One might appreciate its uniqueness, but the minimal action by the singers still leaves one unfulfilled. They move only slightly under low light beneath the giant video screens, though occasionally, in Paris at least, they sing from the balconies on the sides of the hall. Most costumes are basic black or brown, with only a modern-looking admiral’s uniform for King Marke, who enters through the audience from stage left. Props are nonexistent. Almost comically, the sword that wounds Tristan is Melot’s extended fingers. The projections are unavoidably the center of attention, but technology has advanced in the past two decades and the video now looks dated, like something created in, well, 2004. The production team extols the use of technology in opera, yet it might have considered giving their central product a facelift. The swelling seas on display looked fuzzy and lost focus in panoramic motion. The screens are big, but hardly fill the Opéra Bastille’s vast proscenium. In an age of ever-larger television and cinema screens, increasing the screen size would not have broken the Opéra’s generous budget.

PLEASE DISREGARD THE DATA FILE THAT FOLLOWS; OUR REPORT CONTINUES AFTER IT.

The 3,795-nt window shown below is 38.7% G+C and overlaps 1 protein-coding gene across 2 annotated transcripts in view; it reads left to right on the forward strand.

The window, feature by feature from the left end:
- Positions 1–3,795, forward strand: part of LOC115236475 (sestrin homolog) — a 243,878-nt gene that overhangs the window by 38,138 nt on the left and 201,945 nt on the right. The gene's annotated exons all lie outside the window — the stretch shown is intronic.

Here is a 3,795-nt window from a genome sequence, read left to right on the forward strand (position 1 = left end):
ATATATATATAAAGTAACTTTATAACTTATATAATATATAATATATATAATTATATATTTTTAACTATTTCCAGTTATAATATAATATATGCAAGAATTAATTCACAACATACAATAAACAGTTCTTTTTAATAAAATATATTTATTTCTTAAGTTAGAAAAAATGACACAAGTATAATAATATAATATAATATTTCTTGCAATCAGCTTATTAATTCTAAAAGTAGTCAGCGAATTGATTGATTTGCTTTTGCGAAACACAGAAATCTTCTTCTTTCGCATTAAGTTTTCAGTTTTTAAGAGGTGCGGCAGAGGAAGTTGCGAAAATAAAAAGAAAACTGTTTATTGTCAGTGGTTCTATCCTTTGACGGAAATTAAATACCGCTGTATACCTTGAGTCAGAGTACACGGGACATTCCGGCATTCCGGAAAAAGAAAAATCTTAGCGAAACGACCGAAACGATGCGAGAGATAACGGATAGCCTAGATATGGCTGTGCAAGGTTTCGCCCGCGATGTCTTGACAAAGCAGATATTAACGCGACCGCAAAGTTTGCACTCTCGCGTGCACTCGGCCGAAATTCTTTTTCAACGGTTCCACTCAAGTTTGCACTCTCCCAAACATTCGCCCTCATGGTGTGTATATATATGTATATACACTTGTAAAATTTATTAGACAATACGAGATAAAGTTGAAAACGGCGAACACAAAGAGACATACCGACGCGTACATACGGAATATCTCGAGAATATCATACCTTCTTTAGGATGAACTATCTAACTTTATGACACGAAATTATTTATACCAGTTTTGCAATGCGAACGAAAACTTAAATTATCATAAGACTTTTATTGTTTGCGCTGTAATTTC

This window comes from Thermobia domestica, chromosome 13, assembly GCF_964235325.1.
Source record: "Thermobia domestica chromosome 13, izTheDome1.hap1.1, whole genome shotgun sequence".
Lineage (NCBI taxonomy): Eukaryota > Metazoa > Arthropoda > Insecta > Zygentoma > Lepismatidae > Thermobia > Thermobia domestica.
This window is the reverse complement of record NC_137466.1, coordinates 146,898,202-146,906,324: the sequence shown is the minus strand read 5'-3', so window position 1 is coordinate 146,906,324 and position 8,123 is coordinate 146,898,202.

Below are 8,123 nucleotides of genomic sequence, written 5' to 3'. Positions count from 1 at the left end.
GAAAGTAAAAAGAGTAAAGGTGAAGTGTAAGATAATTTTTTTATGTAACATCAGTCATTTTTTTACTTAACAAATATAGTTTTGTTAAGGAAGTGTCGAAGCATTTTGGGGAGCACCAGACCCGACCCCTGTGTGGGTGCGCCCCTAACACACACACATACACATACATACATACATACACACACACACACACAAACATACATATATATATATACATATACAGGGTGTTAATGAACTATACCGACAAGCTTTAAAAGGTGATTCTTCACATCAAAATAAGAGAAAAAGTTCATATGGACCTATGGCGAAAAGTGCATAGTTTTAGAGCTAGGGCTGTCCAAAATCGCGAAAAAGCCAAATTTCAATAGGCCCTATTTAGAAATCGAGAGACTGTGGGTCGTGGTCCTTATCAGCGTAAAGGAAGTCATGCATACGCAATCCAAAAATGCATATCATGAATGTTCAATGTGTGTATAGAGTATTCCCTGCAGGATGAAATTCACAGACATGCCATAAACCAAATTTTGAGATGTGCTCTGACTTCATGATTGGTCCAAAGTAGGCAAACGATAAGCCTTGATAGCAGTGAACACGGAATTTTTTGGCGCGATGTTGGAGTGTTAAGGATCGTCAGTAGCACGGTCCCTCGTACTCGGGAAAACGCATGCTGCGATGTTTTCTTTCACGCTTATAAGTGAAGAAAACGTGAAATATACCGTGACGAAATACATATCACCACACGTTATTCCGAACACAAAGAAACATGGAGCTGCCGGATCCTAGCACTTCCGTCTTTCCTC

The vocal performance under all the tech was mostly pleasing. The Swedish tenor Michael Weinius appeared in place of the originally announced Gwyn Hughes Jones, who is not much of a heldentenor. Weinius, who began his career as a baritone and preserves that lower timbre, is much closer and gave a muscular performance, even if the treacherous third act monologues suffered from some audible wear and strain. Mary Elizabeth Williams, an American soprano who has resided in Paris since 2002, made her Paris Opéra debut in this performance. The voice is not unattractive, but it sounded thin where it should have bloomed and captured Isolde’s wrathful movements with shrill declamations unsuited for her transcendent scenes. Eric Owens sounded old in the role of King Marke, but King Marke is old so one is tempted to excuse his gravelly vocalizations. He did, however, give a full-bodied account of the wounded monarch’s pain and suffering. Okka von der Damerau’s Brangäne, her Paris Opéra debut, was plush and elegant, suggesting that this artist may have a future as Isolde despite her early work in the mezzo-soprano range. The fine American bass Ryan Speedo Green, another debuting artist here, gave a stentorian Kurwenal.